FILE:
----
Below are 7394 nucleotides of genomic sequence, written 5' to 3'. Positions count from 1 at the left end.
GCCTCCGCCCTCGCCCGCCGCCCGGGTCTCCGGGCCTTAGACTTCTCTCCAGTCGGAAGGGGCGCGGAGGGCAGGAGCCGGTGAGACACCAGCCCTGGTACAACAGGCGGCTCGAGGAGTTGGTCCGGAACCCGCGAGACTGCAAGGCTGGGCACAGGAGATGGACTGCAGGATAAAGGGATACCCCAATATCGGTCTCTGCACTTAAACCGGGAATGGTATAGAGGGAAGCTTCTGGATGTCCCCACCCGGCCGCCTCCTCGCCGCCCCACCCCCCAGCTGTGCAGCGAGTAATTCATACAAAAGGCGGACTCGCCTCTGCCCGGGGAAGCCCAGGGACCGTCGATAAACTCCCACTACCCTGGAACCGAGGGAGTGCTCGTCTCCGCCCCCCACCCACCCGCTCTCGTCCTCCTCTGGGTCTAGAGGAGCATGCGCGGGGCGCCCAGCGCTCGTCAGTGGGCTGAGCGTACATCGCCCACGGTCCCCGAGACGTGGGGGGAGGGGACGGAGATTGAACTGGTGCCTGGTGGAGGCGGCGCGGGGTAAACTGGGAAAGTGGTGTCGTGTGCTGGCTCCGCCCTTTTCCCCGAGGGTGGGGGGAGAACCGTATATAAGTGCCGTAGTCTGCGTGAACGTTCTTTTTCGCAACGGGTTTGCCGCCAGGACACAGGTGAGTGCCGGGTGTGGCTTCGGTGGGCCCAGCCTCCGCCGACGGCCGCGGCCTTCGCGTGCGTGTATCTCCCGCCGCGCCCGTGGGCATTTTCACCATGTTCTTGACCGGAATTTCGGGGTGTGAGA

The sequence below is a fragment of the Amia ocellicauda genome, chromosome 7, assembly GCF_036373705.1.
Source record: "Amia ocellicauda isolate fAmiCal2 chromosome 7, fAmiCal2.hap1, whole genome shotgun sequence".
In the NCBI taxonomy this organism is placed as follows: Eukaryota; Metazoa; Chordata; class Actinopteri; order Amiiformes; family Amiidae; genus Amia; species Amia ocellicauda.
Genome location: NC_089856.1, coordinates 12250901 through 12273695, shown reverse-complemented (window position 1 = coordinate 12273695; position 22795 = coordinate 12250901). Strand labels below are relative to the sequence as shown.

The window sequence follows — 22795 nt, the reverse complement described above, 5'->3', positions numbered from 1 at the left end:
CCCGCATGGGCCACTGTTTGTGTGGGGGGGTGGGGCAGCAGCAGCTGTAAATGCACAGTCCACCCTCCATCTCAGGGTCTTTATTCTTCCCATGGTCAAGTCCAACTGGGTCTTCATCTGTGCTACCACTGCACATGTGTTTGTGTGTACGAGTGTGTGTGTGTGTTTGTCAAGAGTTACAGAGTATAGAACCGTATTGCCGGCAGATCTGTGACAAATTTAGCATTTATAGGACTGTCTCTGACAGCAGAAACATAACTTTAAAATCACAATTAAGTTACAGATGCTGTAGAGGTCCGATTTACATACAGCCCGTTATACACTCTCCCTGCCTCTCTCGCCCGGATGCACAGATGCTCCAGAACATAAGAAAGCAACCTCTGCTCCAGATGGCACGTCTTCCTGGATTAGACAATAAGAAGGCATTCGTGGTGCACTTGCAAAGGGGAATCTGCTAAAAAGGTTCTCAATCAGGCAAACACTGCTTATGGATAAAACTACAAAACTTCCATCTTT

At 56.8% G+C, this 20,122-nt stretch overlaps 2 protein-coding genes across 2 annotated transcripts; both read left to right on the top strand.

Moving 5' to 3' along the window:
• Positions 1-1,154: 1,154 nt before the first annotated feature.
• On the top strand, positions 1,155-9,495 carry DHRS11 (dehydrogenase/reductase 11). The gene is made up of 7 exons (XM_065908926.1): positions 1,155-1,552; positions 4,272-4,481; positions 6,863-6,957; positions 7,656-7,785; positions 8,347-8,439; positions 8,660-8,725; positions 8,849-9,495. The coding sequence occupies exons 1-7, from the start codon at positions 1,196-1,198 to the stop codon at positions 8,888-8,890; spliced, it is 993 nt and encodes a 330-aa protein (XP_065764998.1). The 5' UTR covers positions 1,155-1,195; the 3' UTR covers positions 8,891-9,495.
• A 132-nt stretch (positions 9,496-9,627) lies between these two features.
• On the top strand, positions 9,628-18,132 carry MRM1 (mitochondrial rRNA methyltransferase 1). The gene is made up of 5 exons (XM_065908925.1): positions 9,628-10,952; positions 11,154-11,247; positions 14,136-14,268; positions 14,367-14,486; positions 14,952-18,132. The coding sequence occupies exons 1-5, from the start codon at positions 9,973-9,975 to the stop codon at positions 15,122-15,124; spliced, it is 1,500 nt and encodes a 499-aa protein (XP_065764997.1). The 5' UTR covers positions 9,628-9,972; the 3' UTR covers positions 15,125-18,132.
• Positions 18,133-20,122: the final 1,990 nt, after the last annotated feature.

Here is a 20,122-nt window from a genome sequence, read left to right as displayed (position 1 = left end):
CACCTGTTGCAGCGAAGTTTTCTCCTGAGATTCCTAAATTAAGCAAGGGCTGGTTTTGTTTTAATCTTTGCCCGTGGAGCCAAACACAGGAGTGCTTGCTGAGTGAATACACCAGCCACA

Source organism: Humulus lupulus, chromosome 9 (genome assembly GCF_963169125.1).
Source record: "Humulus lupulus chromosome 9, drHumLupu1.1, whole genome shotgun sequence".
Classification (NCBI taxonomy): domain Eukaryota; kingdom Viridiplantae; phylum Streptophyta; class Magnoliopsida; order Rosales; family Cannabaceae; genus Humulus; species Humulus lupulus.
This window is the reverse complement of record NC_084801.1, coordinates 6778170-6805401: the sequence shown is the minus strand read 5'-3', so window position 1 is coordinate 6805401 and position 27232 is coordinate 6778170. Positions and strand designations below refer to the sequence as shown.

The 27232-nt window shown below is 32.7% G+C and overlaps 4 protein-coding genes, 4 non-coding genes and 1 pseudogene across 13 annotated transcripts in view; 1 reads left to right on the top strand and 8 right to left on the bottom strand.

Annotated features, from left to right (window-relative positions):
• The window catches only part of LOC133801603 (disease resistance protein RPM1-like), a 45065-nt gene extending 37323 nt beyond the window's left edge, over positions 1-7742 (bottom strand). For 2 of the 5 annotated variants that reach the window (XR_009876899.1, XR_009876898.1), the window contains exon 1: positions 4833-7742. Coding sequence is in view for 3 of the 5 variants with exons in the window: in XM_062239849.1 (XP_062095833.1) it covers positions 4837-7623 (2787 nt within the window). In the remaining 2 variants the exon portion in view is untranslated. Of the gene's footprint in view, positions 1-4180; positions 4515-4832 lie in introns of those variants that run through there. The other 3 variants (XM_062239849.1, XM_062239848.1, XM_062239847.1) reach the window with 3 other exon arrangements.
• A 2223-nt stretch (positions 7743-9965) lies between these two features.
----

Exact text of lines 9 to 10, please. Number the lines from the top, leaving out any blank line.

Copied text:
At 56.8% G+C, this 20,122-nt stretch overlaps 2 protein-coding genes across 2 annotated transcripts; both read left to right on the top strand.

Moving 5' to 3' along the window: